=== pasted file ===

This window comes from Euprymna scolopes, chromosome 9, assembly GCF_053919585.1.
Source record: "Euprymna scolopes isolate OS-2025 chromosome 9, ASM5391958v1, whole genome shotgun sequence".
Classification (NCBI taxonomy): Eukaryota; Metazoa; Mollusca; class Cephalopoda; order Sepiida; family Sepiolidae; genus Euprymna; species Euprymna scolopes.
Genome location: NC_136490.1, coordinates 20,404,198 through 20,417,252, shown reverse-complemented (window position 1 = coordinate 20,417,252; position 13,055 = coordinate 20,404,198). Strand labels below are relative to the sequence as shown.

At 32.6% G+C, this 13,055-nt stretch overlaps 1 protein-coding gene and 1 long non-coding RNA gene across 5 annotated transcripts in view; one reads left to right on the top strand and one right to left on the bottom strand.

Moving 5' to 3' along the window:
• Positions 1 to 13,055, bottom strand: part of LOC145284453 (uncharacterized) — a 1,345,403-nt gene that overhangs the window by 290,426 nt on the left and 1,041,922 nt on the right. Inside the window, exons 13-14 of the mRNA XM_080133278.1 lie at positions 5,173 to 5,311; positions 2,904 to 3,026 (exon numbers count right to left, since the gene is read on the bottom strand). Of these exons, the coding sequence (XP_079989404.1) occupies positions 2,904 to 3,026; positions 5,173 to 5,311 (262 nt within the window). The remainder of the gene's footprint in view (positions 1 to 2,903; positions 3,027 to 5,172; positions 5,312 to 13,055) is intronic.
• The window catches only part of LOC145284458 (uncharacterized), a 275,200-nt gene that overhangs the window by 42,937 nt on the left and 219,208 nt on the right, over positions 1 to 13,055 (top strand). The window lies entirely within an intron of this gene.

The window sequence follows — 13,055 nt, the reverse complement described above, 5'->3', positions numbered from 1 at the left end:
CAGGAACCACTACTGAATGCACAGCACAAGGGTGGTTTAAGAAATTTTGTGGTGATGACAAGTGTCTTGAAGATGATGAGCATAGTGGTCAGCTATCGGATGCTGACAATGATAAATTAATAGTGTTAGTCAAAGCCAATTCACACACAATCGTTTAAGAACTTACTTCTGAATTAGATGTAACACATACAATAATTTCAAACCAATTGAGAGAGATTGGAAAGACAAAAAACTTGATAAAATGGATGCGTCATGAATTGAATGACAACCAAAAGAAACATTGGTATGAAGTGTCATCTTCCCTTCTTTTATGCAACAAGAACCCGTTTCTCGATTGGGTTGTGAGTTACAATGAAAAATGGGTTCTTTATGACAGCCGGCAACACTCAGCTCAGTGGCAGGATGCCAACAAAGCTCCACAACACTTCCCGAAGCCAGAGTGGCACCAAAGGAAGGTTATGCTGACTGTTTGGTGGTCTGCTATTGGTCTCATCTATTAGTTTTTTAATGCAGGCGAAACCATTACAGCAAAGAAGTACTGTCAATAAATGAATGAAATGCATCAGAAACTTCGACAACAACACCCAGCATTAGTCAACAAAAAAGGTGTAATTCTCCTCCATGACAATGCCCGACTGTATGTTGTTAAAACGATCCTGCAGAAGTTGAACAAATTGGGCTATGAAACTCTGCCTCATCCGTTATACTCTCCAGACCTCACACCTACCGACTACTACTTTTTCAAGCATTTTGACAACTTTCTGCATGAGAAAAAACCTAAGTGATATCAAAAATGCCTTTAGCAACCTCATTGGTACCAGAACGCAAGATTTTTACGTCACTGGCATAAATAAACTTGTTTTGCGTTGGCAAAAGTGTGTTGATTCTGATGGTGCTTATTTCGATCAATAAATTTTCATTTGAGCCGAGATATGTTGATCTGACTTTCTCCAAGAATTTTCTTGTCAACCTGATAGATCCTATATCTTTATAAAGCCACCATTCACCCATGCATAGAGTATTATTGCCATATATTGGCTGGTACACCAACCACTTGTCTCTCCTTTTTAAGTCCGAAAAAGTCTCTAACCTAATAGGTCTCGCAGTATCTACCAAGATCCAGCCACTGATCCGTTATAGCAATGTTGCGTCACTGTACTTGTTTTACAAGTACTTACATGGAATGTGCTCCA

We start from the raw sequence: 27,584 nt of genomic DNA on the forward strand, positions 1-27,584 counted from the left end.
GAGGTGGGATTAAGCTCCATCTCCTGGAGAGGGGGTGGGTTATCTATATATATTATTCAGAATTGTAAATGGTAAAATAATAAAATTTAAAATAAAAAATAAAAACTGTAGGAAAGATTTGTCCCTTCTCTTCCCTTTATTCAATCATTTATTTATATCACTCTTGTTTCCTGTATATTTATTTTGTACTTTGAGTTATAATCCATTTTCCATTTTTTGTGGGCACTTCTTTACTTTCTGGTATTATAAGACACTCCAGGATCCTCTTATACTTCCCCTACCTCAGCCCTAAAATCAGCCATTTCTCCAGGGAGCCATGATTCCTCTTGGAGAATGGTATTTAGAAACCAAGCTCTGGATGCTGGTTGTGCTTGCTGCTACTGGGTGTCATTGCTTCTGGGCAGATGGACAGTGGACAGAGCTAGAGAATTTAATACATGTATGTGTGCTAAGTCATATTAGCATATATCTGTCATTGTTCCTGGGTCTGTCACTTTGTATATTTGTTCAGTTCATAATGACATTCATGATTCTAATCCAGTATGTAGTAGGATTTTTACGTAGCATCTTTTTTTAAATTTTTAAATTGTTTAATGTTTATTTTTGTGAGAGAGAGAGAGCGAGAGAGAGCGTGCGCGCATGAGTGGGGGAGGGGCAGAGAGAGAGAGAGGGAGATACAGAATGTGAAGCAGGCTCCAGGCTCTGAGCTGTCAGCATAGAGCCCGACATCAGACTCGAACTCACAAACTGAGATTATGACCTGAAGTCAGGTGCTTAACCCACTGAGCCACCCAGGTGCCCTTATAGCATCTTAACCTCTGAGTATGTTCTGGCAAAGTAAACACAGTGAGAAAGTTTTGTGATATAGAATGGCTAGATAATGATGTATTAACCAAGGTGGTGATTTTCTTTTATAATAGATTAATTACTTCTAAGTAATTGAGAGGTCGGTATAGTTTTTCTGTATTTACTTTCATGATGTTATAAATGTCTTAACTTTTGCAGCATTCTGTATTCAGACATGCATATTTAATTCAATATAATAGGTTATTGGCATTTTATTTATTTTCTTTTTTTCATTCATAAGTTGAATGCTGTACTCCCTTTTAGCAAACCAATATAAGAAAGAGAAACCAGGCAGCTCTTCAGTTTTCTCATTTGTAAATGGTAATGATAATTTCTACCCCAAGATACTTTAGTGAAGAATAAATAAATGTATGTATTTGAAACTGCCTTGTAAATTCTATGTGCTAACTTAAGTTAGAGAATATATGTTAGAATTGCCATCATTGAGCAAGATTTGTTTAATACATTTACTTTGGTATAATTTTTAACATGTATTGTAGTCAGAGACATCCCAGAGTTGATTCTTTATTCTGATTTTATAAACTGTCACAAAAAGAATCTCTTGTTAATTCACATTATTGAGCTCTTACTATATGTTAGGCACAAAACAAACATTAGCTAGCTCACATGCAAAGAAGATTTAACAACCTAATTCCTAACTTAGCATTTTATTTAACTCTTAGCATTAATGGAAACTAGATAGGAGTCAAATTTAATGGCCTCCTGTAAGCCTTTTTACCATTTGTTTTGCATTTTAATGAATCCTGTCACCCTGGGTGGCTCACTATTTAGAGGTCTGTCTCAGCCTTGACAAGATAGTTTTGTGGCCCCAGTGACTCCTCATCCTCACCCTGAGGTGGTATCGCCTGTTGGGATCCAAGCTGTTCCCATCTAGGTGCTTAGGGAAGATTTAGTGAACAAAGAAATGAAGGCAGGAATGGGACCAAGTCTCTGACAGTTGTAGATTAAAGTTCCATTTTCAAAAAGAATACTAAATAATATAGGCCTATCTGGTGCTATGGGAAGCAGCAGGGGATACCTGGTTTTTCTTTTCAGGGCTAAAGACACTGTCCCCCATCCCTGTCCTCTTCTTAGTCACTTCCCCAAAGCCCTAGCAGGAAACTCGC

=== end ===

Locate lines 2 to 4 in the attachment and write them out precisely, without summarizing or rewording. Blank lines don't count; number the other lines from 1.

Source record: "Euprymna scolopes isolate OS-2025 chromosome 9, ASM5391958v1, whole genome shotgun sequence".
Classification (NCBI taxonomy): Eukaryota; Metazoa; Mollusca; class Cephalopoda; order Sepiida; family Sepiolidae; genus Euprymna; species Euprymna scolopes.
Genome location: NC_136490.1, coordinates 20,404,198 through 20,417,252, shown reverse-complemented (window position 1 = coordinate 20,417,252; position 13,055 = coordinate 20,404,198). Strand labels below are relative to the sequence as shown.